Microsoft has announced the availability of Microsoft Azure Stack for Azure Government customers. This announcement comes in the midst of a battle among top cloud providers to win the $10 billion Pentagon JEDI contract.

With the new offering, Azure Stack can be integrated with the Azure government, providing customers with a hybrid cloud solution for government-specific applications.

The new Stack for government also offers expedited compliance with the FedRAMP High certification, delineating data security requirements that must be met for government cloud applications. This new functionality will be offered in addition to existing cloud security features previously available to Azure Government customers.

According to Microsoft’s announcement, the new Azure Stack release was created to address challenges specific to the federal government, including legal and regulatory requirements as well as technical conditions such as connectivity and latency.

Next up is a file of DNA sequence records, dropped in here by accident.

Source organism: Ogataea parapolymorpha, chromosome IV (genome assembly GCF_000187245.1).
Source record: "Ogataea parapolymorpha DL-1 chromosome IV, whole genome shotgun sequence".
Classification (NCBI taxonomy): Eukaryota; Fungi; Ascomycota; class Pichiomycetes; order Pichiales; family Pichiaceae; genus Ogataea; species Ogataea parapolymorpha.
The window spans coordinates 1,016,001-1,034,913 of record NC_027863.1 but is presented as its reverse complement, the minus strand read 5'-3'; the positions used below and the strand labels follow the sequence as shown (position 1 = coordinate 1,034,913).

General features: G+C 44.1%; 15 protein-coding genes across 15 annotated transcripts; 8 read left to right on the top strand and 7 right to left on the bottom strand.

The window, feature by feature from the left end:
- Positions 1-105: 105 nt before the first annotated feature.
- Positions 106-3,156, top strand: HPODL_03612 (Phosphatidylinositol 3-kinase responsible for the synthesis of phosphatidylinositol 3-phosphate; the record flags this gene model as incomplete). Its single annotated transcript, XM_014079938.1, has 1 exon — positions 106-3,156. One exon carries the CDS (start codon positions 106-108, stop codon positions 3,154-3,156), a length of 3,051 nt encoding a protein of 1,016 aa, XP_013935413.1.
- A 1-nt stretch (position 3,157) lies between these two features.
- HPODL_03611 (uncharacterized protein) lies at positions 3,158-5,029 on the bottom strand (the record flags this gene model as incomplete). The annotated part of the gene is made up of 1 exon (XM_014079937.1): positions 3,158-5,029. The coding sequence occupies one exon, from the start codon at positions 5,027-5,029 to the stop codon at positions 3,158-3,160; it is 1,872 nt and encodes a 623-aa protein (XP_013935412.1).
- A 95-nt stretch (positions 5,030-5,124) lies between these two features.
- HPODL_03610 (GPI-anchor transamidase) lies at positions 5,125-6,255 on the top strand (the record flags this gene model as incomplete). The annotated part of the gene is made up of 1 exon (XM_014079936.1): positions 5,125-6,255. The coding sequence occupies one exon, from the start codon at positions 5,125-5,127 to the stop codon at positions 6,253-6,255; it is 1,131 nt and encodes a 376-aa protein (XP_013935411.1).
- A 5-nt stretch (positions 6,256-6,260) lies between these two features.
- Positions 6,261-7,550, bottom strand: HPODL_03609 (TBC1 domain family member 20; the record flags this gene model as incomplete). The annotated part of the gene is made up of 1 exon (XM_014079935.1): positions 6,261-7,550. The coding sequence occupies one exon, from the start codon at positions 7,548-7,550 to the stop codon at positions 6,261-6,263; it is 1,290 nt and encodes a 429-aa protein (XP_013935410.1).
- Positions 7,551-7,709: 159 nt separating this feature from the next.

The primary benefits of adding Azure Stack to Azure Government include consistency, as customers can develop and deploy applications in the Government function, then deploy them on-premises using the Stack. This not only speeds up the development cycle, it also helps users to meet compliance and regulatory requirements.

The Azure Stack also enables data processing in the field and on the edge, without concern for connectivity or latency. This provides data gathering and analysis capabilities that are particularly attractive to the military, specifically, the Pentagon.

The JEDI contract, sent out for bids just last month, has already been hit with a pre-award protest from Oracle. The Oracle complaint contends that the Pentagon’s intention to award the entire cloud contract – expected to run for a decade and amount to billions in revenues – to a single company is improper.

Deborah Hellinger, spokesperson for Oracle, said that the decision to make the entire contract a single award is “contrary to the industry’s multi-cloud strategy, which promotes constant competition, fosters innovation and lowers prices.”

The Government Accountability Office (GAO), the agency responsible for evaluating Oracle’s complaint, previously sided with Oracle in a similar complaint. In February, Oracle filed a complaint with the GAO over a $950 million contract that it argued was awarded to REAN Cloud without following competitive procedures.